One prior to Saturday. I’m calling it Joe mentum. I mean, it’s undeniable that although Biden was almost a dead, his campaign was nearly on Ozon fumes. It was limping to the finish prior to Saturday. He’s picked up big Joe mentum and is he unstoppable? Well, look, I will eat humble pie where I need to, and this is one of those cases where you will remember that I have been short on Joe Biden being the nominee pretty much since day one. So it binds the nominee. I got that wrong. But with the exception of this, the unforeseen circumstance of Joe Biden, uh, becoming the nominee is really not a Testament to Joe Biden. It’s a Testament to the establishment, the democratic establishment here, panic that Bernie Sanders might be the nominee. I’ve never seen a coalescing around one candidate, by the way. It really isn’t that strong of a candidate. We’ll get into that in a second.

Speaker 2: (04:58)
And I’ve then I’ve seen since in this cycle, since Saturday, they’re rallying around essentially anybody at Bernie. And so it’s not really a, a Testament to any smart campaigning that Joe Biden has done. He was always going to win South Carolina. Now we’re credit where credit is due. He had to win South Carolina, but when it bigly, yeah. To win it with double digits, and he did, he crushed it in South Carolina, which allowed the democratic establishment to stop Bernie by coalescing around somebody who they thought might have the appearance of momentum, but by every objective standard, Joe Biden has run a terrible effort. Do you know that Joe Biden hadn’t aired a single super Tuesday ad prior two super Tuesday? Not a single ad. He didn’t even many. The States that he won on Tuesday, he never even visited. Did he visit in the state of California? Do you know that?

Speaker 2: (06:05)
They wouldn’t say how many staffers they have had on the ground because I’ve got news. You didn’t have any, he didn’t have a field office anywhere in the state of California on super Tuesday. [inaudible] objectively speaking, he’s run a terrible GAF round campaign despite starting out a year or so ago as the polling leader far and away. And he was on a steady decline, not able to turn out, uh, over any, any, Mmm results until South Carolina. He screwed the pooch in Iowa. And yes, maybe he wasn’t going to win Iowa, but he had a pathetic finish cause he couldn’t run an organization or an effort. He got, he, he got blown out in a, uh, in New Hampshire. There’s just, please point to me one place other than South Carolina where Joe is run a good textbook race. He hasn’t had good debates. He’s been gaffe prone. He forgets what state is in.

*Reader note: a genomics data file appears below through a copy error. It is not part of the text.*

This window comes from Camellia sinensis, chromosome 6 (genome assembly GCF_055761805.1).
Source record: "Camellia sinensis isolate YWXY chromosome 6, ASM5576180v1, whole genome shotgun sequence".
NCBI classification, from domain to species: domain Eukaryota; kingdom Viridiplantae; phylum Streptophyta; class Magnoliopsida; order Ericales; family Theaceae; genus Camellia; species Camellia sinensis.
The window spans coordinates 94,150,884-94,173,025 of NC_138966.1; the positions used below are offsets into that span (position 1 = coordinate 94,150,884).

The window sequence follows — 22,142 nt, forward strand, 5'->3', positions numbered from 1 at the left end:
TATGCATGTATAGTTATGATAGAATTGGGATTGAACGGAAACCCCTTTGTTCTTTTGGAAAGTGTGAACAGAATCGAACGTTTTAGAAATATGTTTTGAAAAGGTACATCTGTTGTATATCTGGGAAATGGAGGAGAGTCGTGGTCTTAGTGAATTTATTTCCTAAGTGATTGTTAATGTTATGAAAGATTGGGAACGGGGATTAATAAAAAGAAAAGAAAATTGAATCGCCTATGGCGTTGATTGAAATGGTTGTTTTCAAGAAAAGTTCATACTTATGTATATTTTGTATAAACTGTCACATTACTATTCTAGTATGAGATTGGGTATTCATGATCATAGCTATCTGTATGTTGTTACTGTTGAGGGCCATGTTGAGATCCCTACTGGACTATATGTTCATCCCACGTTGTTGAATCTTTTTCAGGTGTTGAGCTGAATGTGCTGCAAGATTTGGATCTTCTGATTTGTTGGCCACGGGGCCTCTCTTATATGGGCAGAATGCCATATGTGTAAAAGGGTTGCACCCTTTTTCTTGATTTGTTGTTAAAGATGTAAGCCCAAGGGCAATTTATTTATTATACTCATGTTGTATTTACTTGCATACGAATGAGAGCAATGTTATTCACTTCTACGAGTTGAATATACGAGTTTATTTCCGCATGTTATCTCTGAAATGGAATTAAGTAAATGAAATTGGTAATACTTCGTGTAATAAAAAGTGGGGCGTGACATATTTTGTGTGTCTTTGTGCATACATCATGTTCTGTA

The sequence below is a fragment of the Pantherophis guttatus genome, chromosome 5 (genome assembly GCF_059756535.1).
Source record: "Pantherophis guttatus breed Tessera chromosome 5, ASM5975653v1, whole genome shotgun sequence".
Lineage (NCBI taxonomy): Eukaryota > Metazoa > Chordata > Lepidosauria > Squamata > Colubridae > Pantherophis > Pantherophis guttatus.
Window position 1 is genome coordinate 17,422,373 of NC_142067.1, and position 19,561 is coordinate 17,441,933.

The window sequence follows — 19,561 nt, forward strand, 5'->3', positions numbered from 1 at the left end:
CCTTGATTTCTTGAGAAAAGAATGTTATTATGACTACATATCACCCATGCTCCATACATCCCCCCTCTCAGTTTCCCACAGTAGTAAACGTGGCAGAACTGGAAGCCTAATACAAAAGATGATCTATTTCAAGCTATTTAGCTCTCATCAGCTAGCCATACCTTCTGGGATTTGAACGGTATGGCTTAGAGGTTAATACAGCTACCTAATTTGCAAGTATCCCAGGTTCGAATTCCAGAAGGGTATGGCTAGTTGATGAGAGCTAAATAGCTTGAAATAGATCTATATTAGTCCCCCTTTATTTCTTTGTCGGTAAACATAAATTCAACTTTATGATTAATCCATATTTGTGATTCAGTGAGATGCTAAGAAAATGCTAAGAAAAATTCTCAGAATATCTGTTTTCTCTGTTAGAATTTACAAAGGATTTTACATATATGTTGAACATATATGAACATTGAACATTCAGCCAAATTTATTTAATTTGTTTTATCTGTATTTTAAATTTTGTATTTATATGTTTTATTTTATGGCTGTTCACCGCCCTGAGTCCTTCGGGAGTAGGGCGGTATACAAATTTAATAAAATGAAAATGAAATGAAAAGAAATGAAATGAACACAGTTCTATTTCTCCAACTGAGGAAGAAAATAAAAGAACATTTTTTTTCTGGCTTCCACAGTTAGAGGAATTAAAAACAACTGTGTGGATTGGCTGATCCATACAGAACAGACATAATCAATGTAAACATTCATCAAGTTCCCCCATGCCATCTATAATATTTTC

Speaker 2: (07:15)
He forgets yes. Uh, disoriented when he’s even on the stage giving speeches. He can’t decide who is his sister and who is his wife. He tells people he’s running for the U S Senate. Mmm. I mean, he’s a daughtering fool to be honest with you. Yeah. He might be [inaudible] he’s got very good odds to be the democratic nominee. He might be the democratic nominee in spite of himself because he’s the do no harm choice. And the only option that the Democrats have just stop Bernie Sanders. So right place, right time politics is about momentum, luck, timing, all of these things. And Biden certainly hit his stride at the right place at the right time. So Mmm. And he saw a rapid consolidation of the field with all of the dropouts Saturday night, Sunday night, Monday, and now Warren’s out obviously. So that also accelerated the momentum of course, rather than like in 2016 were candidates kind of stuck it out, um, until it was too late to stop Trump.